There’s no doubt that TNG year three looks pretty good. The production values seem to increase as the season unfolds and the quality of these images reveals a sharp and colorfully filmed television series. In fact, watching TNG next to ENTERPRISE might reveal a color differential you’d expect only possible from the original series. Visual effects advance quickly, from the awkward shots of the Enterprise and the Sheliak in “The Ensigns of Command” to stunning space visuals in “The Defector,” “Yesterday’s Enterprise,” and of course the season finale, which earn the effects team an Emmy nomination in 1991. The dark greens and reds of the Klingon home world and council chambers in “Sins of the Father” also resist dulling brilliantly.
With no detectable grain (unlike the photos in this review) in the episodes sampled, the most noticeable flaw remains the strangely blue left corners of the end credits sequence. Let’s not mince words, if the last TNG you’ve seen was on TNN or the ten year-old tape collection you’ve been saving in the basement, you’ll be quite pleased with the image quality of these DVDs.
Less impressive are the set’s menus. Underwhelming in their two-dimensionality, the menu design scores points for staying true to the art design of the series but can become annoyingly difficult to navigate at times. While many casual reviewers tout these menus as something you, as a fan, will drool over, they really just look like cheap fan web site design circa 1996 (a little self-deprecating humor). Furthermore, the repetitive and slow animation of the menus begs you to check your watch and their overuse in the bonus documentaries must add up to a couple minutes’ worth of filler in all four of the presentations. Put simply, the default graphic menus of the Xbox video game system are far more visually pleasing. If you’ve already partaken in seasons one and two, this is nothing new to you.
Aurally the discs offer 5.1 Dolby digital surround and stereo sound, but since most of us don’t have high-tech entertainment setups, this is largely wasted. The source material doesn’t utilize the surround technology all that much anyway, to this reviewer’s knowledge. Nonetheless, the episodes’ original recordings are crisp and brighten each episode with another plus about season three: the scoring. Years of bland musical accompaniment on VOYAGER and ENTERPRISE will immediately become apparent after just a cursory listening to lively musical work in “The Defector,” “Best of Both Worlds,” “Yesterday’s Enterprise,” “Sins of the Father” and “Tin Man.” Composers Ron Jones, Dennis McCarthy and Jay Chattaway (among others) prove that STAR TREK sounds best when scored like a feature film each week, a fact that only becomes more apparent when viewing TNG of this era.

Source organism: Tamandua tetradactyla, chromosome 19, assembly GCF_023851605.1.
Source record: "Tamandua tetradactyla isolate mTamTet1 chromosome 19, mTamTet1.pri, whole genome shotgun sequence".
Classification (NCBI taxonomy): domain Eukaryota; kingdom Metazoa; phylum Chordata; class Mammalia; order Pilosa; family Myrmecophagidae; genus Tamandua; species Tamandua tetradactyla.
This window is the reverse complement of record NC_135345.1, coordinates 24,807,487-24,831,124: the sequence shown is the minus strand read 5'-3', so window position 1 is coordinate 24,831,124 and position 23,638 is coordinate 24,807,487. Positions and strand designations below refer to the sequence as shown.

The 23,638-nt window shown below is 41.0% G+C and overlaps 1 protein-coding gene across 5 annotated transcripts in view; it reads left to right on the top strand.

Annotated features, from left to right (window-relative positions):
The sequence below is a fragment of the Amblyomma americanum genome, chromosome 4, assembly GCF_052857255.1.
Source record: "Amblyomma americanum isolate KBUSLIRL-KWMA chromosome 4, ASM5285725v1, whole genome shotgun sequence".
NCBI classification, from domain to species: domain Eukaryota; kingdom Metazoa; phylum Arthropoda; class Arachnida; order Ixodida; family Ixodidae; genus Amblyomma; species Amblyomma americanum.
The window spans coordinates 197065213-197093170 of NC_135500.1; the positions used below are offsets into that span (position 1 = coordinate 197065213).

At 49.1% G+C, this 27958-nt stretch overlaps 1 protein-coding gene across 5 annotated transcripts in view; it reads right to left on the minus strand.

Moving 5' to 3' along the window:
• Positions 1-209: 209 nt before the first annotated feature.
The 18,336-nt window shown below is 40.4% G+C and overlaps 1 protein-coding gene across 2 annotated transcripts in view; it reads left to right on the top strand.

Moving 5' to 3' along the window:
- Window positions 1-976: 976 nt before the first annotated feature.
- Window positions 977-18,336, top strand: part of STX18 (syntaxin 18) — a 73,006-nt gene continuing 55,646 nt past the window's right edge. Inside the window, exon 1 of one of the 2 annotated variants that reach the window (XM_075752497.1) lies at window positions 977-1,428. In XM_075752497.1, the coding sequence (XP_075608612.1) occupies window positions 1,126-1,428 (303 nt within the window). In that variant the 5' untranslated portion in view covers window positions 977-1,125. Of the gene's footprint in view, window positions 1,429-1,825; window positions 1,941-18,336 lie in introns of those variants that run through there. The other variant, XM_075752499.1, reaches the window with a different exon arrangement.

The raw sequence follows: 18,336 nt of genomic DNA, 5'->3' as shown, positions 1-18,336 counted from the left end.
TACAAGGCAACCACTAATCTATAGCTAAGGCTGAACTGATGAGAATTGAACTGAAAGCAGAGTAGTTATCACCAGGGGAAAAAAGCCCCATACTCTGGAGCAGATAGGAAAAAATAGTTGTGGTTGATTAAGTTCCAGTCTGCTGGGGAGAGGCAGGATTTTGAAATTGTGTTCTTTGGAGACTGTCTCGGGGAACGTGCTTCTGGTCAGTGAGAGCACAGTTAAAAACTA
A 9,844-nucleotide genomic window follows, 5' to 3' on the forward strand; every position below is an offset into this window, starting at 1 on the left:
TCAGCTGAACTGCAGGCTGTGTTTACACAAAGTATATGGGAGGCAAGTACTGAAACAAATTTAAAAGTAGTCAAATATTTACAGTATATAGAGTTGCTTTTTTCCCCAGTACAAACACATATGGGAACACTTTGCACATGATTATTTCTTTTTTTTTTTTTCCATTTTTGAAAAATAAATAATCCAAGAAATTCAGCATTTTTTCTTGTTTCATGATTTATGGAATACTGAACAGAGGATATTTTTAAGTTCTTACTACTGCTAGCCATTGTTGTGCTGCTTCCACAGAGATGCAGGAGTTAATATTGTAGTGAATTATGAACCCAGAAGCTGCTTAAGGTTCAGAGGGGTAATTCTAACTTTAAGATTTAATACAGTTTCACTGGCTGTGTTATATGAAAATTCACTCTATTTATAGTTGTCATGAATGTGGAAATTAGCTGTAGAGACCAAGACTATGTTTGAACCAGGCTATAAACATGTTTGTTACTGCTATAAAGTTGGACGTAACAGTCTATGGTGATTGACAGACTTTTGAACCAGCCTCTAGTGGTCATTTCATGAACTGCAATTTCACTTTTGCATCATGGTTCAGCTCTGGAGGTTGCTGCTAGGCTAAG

As with the previous TNG DVD releases, season three comes with several behind-the-scenes featurettes. Primarily consisting of interviews with the cast and various production personnel, all four presentations resemble each other and can be delineated mainly by the topics of discussion. “Mission Overview” is the first and longest segment, featuring discussion of the major changes that occurred in season three. Whoopi Goldberg remembers bugging the producers for her role as Guinan, a character she points out as the last created by Gene Roddenberry himself. The cast reminisce about having Denise Crosby back for “Yesterday’s Enterprise.” Wil Wheaton and Gates McFadden talk about the return of Beverly Crusher. Everyone celebrates Jonathan Frakes’ directorial debut with “The Offspring.”
Equally split between old interviews at the time or shortly after, and new material compiled eight months ago, the time is well-spent and seeing the actors back to back with their younger alter egos is a treat. Executive producer Michael Piller has plenty of screen time, as you would expect since this was his first year on the series, and most of his comments were recorded just six months ago. Whether it’s the story behind “Yesterday’s Enterprise” or “Evolution” or “Best of Both Worlds,” Piller fills us in on the seat-of-the-pants situation behind the cameras with insightful and thoughtful remarks. Rick Berman has just one appearance throughout all the extras and it isn’t even new.